So, have I missed my window to experiment? I didn’t run around finding myself sexually in college, and now I’m afraid it’s too late. I’m afraid if I try to go out with women, I’ll be using them as an experiment and therefore taking advantage of them if it turns out that all of this is just some weird neurosis. Surely, I tell myself, by the time you’re 24 you’re supposed to already know whether the heck you’re straight or not—and if you’re too spazzy to have figured it out, it doesn’t seem at all fair to foist that problem on some unsuspecting lady who just wants to go on a date.
The short version of my answer is: Nah, you’re cool.
The longer version goes something like this. If you think you might want to make out with a woman (once you’ve had time to get to know her and establish an emotional connection), there’s a really good chance you’re attracted to women, so it’s fine to seek out women as potential romantic or sexual partners. You know this already! But you’re all twisted up inside with self-doubt and, if I’m not mistaken, a pretty good-sized dose of internalized biphobia, and it’s making you feel ashamed of your desires.
It’s totally okay to be a queer woman who hasn’t had any experience with women by the age of 24. There’s no cutoff date for being queer (although priority registration is available online). I actually think you, and the culture at large, need to let go of the idea that dating women is “experimenting.” It’s normal to date lots of different kinds of people, especially in your twenties, in order to figure out what exactly you’re looking for in a partner. Referring to that process as “dating” when it’s between a dude and a lady and “experimenting” when it’s between two ladies is a way of delegitimizing queer women’s sexuality, so let’s try to make 2015 the year we do less of that.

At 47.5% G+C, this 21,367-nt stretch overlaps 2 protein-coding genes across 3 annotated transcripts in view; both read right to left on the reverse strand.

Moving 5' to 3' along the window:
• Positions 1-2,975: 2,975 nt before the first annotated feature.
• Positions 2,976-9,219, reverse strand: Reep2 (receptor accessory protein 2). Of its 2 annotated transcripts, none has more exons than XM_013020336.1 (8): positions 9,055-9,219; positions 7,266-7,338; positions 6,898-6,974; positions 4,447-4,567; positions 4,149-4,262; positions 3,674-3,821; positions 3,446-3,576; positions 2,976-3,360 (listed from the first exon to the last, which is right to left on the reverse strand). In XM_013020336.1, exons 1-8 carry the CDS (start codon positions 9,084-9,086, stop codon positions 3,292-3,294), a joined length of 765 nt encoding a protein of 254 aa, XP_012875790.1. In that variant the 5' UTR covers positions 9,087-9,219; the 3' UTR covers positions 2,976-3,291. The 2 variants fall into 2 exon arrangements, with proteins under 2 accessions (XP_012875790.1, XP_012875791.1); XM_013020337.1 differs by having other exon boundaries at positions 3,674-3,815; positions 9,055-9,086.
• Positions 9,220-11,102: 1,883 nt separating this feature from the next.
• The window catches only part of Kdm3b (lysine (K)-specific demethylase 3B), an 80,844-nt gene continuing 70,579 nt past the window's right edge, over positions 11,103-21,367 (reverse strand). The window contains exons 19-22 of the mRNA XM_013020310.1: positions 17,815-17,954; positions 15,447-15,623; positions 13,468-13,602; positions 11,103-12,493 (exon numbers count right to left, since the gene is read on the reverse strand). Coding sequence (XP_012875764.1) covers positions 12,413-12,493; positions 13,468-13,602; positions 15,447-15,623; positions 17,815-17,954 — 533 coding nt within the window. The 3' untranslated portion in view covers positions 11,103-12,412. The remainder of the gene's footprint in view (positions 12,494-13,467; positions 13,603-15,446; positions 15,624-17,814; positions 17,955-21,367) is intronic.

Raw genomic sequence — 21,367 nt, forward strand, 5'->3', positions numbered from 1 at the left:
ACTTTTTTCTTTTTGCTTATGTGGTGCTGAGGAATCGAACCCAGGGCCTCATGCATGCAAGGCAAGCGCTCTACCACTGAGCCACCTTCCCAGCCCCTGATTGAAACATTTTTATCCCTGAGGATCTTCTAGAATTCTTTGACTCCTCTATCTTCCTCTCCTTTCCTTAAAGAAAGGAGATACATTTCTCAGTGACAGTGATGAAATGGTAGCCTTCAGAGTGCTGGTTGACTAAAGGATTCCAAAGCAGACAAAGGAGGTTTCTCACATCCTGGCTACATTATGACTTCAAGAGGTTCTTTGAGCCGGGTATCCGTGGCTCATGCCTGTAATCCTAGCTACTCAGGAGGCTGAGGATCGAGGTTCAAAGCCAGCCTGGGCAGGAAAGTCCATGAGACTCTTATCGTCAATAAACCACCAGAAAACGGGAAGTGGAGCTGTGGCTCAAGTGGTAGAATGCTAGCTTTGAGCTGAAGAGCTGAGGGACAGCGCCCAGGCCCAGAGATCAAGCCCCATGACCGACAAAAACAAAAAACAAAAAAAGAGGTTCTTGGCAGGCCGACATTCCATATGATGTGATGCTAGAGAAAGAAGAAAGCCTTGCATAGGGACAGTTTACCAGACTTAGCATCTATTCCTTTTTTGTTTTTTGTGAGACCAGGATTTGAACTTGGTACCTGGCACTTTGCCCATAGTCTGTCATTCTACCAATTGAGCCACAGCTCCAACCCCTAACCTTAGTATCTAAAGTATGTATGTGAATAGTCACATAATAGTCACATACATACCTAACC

And, while we’re at it, maybe we can let go of the idea that girls who make out with other girls when they already have boyfriends are just straight girls who want attention. I guarantee you that at least some of those girls you looked down on in college have gone on to date chicks. Just because someone’s first forays into girl-on-girl action occur in a male-gaze-directed environment doesn’t mean she’s not enjoying it for its own sake. Maybe if you work on dismantling the idea that the existence of a boyfriend negates same-sex attraction—that is, if you actively try to overcome your biphobia toward other women—some of your self-directed biphobia will also fade.
When I say that you need to get rid of your problematic thoughts, I mean you should actually and consciously work to replace those thoughts with different, more productive ones. When you think “Straight girls who make out with girls for attention are so gross,” stop yourself and instead say, “Just because a girl has a boyfriend doesn’t mean she’s straight, and any consensual sexual activity between adults is cool with me.” When you think “I’m too old to be wondering whether I’m straight,” stop yourself and say, “I’ll be learning new things about myself all my life, and I’m never too old to try something that I think might make me happy.” When you think “I wonder if that girl over there is single?” make yourself go over and strike up a conversation with her.